09/26/2001 12:00AM

Doubts about stalls at Hialeah persist

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MIAMI - For each of the past few winters, trainer Todd Pletcher has maintained a barn full of horses at Hialeah, including some of his top stakes runners. But now, with little confidence that Hialeah will open its barn area, Pletcher and many of his colleagues may be left scrambling to make other stabling arrangements for the season.

Hialeah officials decided not conduct a race meet in 2002 because the deregulation of racing dates in Florida, which would put the track in head-to-head competition with live racing from either Gulfstream Park or Calder Race Course. But John Brunetti, Hialeah's chairman, had planned to open the track as a training center, renting stalls at a cost of $2,500 each for the season, which runs from Nov. 1, 2001, through April 30, 2002. That stall fee averages out nearly $3 higher per day than the cost to stable a horse at Payson Park, the training facility that is 100 miles north of the Miami area and whose 503 stalls have all been rented for 2002.

Hialeah's price proved too expensive for many trainers, who have traditionally stabled their horses at Hialeah at no cost. With the response for stall space well below his expectations, Brunetti made a last ditch appeal earlier this week to his fellow south Florida track owners, two horsemen's groups, and the state's two leading sales company for financial assistance. That plea has apparently fallen on deaf ears. Without such financial assistance, Brunetti has said, he could not go forward with his plan to open the barn area this winter.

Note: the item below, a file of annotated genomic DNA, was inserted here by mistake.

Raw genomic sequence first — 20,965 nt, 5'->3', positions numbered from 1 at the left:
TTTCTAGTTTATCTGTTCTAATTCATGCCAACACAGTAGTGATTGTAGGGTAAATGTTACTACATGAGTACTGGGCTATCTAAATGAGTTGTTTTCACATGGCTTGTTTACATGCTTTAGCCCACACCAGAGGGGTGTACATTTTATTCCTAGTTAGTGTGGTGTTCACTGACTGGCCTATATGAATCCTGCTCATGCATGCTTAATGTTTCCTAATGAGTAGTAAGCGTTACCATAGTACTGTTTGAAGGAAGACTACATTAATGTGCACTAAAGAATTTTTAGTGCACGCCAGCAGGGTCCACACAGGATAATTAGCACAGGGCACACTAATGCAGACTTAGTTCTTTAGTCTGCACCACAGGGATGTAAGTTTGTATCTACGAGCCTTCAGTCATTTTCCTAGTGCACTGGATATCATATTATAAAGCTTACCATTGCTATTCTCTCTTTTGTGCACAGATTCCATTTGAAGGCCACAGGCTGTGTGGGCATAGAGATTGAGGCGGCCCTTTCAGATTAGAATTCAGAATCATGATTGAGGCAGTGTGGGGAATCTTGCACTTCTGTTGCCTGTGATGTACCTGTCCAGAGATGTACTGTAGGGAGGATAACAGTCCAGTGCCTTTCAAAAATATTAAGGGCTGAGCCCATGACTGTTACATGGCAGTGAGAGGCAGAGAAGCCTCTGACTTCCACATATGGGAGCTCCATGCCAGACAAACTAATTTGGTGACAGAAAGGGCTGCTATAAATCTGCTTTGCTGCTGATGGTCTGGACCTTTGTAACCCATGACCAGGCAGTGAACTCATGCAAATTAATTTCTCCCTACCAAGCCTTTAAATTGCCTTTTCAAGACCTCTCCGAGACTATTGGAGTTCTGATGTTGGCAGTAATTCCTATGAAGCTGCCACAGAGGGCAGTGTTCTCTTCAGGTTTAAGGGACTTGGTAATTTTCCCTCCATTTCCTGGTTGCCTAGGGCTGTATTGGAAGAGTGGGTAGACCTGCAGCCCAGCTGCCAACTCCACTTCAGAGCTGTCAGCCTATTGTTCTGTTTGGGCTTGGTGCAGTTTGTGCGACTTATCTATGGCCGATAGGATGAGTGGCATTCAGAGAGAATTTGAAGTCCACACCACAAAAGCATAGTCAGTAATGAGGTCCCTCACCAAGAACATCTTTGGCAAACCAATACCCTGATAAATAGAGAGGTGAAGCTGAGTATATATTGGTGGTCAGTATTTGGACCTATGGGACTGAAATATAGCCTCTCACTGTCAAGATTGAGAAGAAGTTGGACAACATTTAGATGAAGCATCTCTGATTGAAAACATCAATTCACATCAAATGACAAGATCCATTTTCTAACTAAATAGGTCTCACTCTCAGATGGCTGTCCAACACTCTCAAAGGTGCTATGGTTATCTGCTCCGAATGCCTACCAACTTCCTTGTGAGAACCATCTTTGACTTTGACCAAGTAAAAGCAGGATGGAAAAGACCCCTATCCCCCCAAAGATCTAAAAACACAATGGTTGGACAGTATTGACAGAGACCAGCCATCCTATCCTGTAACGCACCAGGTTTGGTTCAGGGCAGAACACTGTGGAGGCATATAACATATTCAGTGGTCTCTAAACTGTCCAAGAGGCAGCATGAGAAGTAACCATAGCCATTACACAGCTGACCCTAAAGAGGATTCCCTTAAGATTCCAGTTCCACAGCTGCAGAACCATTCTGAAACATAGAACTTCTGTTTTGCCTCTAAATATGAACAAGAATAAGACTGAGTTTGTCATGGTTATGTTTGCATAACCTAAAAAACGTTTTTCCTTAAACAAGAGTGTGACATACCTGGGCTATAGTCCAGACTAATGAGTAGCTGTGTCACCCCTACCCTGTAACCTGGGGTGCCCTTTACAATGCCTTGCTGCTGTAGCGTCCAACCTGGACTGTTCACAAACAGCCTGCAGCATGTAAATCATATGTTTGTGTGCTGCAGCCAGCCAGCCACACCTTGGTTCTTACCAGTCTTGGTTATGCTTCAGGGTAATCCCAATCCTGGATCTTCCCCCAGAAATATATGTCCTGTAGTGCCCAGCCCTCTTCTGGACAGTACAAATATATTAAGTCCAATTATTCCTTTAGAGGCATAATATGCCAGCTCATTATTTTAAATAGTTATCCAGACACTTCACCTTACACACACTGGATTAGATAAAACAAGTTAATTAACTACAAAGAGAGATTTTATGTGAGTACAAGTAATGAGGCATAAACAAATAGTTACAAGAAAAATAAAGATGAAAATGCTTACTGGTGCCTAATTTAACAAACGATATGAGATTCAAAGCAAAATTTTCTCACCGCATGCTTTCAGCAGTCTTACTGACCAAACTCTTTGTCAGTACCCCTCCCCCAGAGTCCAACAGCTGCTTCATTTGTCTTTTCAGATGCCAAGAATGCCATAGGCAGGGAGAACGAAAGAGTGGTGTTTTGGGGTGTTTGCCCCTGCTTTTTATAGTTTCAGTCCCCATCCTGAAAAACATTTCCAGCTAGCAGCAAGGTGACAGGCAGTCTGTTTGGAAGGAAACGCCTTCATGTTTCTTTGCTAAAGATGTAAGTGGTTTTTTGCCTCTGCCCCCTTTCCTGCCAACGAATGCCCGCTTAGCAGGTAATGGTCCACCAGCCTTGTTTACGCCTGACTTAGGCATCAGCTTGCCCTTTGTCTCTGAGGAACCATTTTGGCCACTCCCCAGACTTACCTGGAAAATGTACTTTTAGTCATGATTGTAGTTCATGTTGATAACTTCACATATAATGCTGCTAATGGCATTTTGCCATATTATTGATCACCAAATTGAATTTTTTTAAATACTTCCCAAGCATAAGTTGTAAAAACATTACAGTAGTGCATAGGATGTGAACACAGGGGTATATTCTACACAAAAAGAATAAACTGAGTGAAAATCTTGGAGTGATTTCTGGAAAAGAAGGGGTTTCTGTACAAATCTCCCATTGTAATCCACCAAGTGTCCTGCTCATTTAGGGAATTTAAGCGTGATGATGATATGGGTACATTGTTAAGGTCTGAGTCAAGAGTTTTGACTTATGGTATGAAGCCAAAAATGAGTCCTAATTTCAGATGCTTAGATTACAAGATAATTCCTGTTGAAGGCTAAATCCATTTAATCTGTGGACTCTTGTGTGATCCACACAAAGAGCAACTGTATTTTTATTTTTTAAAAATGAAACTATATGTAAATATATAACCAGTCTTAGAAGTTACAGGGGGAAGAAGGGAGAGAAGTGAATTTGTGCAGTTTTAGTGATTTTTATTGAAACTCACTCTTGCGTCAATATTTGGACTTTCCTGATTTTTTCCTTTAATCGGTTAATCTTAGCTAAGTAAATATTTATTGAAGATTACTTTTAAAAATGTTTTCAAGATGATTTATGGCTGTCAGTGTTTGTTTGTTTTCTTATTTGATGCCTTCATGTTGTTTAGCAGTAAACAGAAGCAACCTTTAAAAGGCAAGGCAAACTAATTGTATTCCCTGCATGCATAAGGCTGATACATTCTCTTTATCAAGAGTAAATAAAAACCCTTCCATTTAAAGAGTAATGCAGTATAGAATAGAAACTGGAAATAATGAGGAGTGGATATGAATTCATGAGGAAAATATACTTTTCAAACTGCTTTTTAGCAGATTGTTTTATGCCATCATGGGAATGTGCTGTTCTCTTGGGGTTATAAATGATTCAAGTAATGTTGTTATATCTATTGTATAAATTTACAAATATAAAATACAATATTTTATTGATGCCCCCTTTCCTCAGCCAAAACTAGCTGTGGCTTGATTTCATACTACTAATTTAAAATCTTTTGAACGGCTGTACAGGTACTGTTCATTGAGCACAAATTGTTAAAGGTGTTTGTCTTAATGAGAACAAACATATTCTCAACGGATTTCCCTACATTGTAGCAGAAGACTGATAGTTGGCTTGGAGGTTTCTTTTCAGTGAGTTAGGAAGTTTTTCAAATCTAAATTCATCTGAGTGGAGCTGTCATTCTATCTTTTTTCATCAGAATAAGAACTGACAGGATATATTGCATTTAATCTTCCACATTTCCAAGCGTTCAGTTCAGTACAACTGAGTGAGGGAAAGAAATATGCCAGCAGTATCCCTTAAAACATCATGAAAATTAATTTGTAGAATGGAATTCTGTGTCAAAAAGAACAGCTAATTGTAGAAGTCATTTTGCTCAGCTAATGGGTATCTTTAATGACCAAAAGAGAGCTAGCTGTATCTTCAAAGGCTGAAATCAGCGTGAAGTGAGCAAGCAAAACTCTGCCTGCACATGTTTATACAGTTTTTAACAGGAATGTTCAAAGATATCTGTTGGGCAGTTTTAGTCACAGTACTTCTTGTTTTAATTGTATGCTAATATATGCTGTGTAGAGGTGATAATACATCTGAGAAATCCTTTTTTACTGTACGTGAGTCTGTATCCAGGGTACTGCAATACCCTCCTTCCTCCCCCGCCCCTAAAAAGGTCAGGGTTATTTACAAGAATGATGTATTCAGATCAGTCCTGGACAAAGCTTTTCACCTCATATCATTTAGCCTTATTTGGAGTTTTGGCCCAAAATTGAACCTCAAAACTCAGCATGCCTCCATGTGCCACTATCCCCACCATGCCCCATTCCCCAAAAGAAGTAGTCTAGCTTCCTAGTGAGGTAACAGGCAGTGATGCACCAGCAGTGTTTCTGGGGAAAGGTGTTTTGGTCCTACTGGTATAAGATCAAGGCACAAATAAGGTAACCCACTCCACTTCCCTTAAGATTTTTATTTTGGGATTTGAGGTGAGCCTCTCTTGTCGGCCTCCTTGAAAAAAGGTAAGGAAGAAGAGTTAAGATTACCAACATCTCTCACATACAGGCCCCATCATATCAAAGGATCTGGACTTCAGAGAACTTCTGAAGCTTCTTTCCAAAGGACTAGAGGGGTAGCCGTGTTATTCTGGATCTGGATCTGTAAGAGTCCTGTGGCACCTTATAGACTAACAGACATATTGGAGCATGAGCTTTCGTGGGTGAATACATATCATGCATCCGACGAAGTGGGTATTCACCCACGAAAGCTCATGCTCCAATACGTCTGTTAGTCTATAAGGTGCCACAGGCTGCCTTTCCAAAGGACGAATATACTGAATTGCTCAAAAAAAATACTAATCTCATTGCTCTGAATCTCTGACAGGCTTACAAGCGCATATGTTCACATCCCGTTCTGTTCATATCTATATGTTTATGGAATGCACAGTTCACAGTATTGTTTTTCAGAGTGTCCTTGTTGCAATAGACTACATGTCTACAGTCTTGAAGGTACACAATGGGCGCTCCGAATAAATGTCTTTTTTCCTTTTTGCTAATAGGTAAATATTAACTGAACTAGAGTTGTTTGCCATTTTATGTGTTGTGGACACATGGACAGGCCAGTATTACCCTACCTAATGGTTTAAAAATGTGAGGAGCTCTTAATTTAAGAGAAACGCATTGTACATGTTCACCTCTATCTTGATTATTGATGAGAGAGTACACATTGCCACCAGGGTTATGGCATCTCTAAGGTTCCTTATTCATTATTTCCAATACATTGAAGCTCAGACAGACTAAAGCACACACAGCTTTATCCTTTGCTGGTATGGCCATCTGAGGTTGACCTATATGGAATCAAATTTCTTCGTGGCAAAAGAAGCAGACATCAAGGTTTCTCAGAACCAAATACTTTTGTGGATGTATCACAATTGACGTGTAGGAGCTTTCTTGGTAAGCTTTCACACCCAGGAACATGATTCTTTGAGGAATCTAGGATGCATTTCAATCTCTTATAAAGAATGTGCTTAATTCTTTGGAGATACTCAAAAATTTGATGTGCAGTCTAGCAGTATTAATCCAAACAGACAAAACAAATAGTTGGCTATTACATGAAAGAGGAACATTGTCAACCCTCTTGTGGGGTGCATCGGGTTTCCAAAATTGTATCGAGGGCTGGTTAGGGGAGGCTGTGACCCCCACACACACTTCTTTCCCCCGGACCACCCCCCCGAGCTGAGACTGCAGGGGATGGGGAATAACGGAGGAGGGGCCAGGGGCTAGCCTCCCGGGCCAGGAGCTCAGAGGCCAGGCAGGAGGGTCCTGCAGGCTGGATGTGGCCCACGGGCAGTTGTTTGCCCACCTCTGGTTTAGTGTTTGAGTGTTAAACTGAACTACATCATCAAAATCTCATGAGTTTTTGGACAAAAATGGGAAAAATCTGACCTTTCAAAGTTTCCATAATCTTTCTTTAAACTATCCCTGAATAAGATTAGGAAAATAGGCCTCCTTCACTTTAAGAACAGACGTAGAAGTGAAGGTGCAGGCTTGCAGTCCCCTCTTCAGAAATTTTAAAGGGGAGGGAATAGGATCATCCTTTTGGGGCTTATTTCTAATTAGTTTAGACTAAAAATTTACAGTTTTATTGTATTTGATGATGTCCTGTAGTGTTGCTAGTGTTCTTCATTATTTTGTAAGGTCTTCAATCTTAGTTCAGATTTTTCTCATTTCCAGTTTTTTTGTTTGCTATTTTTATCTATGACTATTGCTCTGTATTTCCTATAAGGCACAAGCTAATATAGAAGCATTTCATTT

"I'll wait a bit longer and see how things pan out but I've already got stall applications in at the Fair Grounds and New York, and I'm also considering sending some horses to California," said Pletcher who had nearly 60 horses in training in south Florida, split equally between Gulfstream and Hialeah, last winter.

Pletcher was one of only a handful of trainers who originally said they would agree to rent stalls at $2,500 apiece, passing the cost on to owners who were willing to pay higher prices to have their horses train over a surface generally recognized to be among the finest in the country.

"I think it's only fair they charge something as long as the price was comparable to Payson Park and Palm Beach Downs," said Pletcher. "But I can't wait around too long to find out what they are going to do. I need a guarantee they are going to open 30 days in advance, or I'll have to start making other arrangements. Unfortunately, if Hialeah does not open it will severely hurt both the quantity and quality of horses that will race at Gulfstream this winter."

Derek Ryan and Kathy Mongeon are two of the many trainers who have stabled at Hialeah the past few winters. Neither one could justify passing on the cost of an additional $14 a day to their owners to winter at Hialeah in 2002.

"I had 15 horses at Hialeah last year and I have 30 horses in my barn now," said Ryan. "I can't afford to bring 30 horses down there at $2,500 apiece. I started nearly 50 horses at Gulfstream last winter, but right now my plans are up in the air. I'll probably try to get eight to 10 stalls at Gulfstream and leave the rest up north or else just try to get everything in at Laurel for the winter."

Mongeon agreed with Ryan.

"If it was a few dollars extra, I could handle the cost," said Mongeon." But that's a lot of money to charge for stalls when purses are smaller at Gulfstream than we're racing for now in New Jersey. Either I'll have to cut down on the number of horses I bring to Florida and try to get some stalls at Gulfstream or look to get into New York or Philadelphia this winter."